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New York Film Academy Screening
Feb 27/2002
Director: Constantine Valhouli

Is an A for Effort enough?

Slugging back free wine, I settled into a director's chair, leafing through the press kit on my seat. Waiting to see Constantine Vahouli's sophomore flick "Curves", I sipped and waited and sipped some more and then the lights went out. Five minutes later, they were back on, as technical difficulties arose with the projector. To appease the restless crowd, Constantine rallied his troops to pour more wine into emptying cups. Initial grumbles died down - seems saucing the mob was a logistical stroke of genius.

Lights down, projector on and the first thing shown was a commercial of sorts for the plus size clothing line, "Torrid". Constantine's marketing savvy puts him ahead of the independent crowd. "Curve" opens with a montage of fashion imagery, to an upbeat soundtrack.

The film centers on the plus size model industry and its relationship to the fashion world. While normally I would care less about such a subject, there seemed to be an underlying earnestness that wanted to address the media presentation of what an ideal woman looks like. The concept that the women in this documentary are sizes 12 to 22 is refreshing; enough to lull you into thinking you too could be a model. However, one kind of "size-ism" was replaced with another: in order to be a plus sized model, you need to be 5'9" or taller. So while a wider audience is addressed in the 12 to 22 size woman, to be a model, she must be Amazonian in girth and stature.

Still, I could relate more to the plus size models than I could to the standard supermodel - most of these women seemed not to be modeling as a end but as a means, and doing it on their own terms. Their frankness and diversity enriches a vacuous industry. The models tell of their frustration with an industry that seems to be slowly recognizing them, as well as with their own body image issues. They are in the nexus of rejection for what they want to be, while trying to accept their bodies as they are. In this heightened existence, plus size models seem to be straddling their perception of beauty along side an industry that rejects their value as an iconic image of beauty.

Part of me, the part that dismisses all superficial aspects of mass media, wanted to reject these women as merely playing a role in their own degradation, embarrassingly embracing the ideals of beauty on a lesser scale. But I didn't see that - the film made it hard to dismiss these women, because they refused to be pushed aside easily. Their issues aren't necessarily mine, but I could relate to their railing against the status quo of thin genetic freaks and how much that screws up self-perception in so many women and girls. Eating disorders and low self esteem in women, and increasingly men, are often related to the images being aspired to in mass media. The concepts of beauty since the late 1950's have always included the word "thin". I do think it is important to change the perception of the ideal woman, the ideal figure, but I also feel the dialogue needs to move into deeper issues around self-esteem and gender. And maybe the fashion industry is a good place to start. Mode Magazine closing last year doesn't bode well, as discussed in the film.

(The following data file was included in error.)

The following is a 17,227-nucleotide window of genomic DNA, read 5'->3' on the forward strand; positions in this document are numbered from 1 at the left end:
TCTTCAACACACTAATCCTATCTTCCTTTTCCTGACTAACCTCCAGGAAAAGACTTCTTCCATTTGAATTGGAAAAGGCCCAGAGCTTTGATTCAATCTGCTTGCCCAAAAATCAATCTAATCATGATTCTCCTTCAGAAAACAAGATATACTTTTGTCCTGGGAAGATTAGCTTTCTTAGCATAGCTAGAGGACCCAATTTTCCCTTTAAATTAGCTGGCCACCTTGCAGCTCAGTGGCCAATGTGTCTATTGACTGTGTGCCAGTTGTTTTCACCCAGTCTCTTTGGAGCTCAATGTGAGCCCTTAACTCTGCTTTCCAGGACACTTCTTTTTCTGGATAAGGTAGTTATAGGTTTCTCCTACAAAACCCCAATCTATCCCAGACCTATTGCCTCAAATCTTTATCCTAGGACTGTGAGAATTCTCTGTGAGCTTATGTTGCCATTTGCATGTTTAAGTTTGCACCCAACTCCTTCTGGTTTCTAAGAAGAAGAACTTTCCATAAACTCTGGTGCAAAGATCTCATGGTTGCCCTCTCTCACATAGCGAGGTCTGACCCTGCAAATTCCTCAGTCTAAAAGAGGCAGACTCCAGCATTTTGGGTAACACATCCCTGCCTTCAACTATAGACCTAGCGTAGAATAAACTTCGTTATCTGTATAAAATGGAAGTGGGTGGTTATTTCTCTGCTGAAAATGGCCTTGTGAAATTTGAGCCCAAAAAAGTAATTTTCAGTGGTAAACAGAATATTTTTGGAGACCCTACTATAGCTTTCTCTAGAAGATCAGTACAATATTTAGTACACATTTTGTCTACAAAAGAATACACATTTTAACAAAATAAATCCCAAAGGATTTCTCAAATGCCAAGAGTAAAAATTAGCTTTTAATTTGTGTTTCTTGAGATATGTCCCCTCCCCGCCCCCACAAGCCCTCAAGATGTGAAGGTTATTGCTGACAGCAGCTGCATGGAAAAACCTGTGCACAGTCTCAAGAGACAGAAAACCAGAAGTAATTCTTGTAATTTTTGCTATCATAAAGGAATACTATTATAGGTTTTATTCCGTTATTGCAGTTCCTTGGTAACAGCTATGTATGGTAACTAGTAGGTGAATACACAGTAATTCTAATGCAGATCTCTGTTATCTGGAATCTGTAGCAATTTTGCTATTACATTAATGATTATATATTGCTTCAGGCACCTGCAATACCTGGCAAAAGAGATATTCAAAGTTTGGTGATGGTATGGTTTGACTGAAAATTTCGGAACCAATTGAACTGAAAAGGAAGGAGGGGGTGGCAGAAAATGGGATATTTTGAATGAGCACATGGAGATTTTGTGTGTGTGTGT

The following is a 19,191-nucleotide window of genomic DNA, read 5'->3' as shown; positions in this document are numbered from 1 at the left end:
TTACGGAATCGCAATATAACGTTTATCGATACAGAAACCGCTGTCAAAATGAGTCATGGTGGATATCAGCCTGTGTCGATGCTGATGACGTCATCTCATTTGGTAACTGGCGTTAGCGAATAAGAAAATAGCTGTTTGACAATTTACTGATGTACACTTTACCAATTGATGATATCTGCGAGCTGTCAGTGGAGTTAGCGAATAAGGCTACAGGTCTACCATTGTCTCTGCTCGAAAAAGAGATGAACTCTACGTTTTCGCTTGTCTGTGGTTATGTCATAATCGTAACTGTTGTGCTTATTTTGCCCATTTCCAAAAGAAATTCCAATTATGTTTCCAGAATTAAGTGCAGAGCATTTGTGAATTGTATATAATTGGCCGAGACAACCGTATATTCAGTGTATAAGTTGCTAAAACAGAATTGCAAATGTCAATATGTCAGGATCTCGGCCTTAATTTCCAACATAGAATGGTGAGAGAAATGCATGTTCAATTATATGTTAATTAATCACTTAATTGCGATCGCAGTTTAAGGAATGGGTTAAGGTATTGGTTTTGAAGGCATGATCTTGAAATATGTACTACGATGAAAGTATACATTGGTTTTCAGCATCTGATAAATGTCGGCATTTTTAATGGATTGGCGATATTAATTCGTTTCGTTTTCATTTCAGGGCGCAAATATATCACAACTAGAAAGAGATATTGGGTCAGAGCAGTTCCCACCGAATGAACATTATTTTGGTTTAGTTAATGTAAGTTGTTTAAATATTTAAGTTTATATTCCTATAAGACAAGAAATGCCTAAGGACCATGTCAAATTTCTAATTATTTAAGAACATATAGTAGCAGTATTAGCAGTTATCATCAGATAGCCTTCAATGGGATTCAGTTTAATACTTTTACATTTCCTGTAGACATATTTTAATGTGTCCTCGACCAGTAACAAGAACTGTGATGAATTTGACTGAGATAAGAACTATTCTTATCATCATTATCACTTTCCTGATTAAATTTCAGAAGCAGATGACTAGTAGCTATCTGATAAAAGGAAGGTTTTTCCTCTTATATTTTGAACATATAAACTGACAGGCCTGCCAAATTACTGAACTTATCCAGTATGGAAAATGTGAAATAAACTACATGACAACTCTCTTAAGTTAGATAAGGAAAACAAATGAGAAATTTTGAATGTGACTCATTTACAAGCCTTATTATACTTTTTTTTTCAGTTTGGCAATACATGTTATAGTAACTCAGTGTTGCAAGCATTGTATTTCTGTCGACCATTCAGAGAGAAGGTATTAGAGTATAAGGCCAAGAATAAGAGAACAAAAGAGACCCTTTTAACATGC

The sassy, emotive nature of the interviewees would have been even more delightful and moving if the production value had been better. I am not sure what kind of look the camera crews were going for, but the video looked hurried. The interviews didn't take place on a quiet set, but on location, in offices with phones ringing in the background, or on the street with a hand held camera. Granted, "Curve" is a documentary, however, the production value could have been given more attention. The focus in several interviews kept changing from fore to background, leaving this seasoned watcher to think the shooter left the auto focus on. The audio changed levels throughout the film, with a hurried music track over some interviews, almost drowning out the speaker. The titles were pixilated and the editing was overloaded with too many models repeating the same sentiment. One or two people echoing an idea is fine, but when every interviewer gets a chance to weigh in, somehow the point gets lost.

The film was an A for effort, but is that enough? The content surpassed its presentation, but the presentation itself was a distraction. "Curve" moved me, frustrated me and had me talking for a few days after about body image, fashion and filmmaking. I think it would make an excellent news magazine clip or a special on PBS but not sure showing it on the big screen is the most effective way to present it. At the end, "Curve" weighs in with a reality check for the models and the audience and doesn't shy away from the truth. It's an important film in what it is trying to say, but the execution could have been better.

Currently being shown privately, "Curve" can also be purchased on videotape from Prince Street Productions. Their website,, lists the latest screenings and events.

By Melissa Ulto
© 2002

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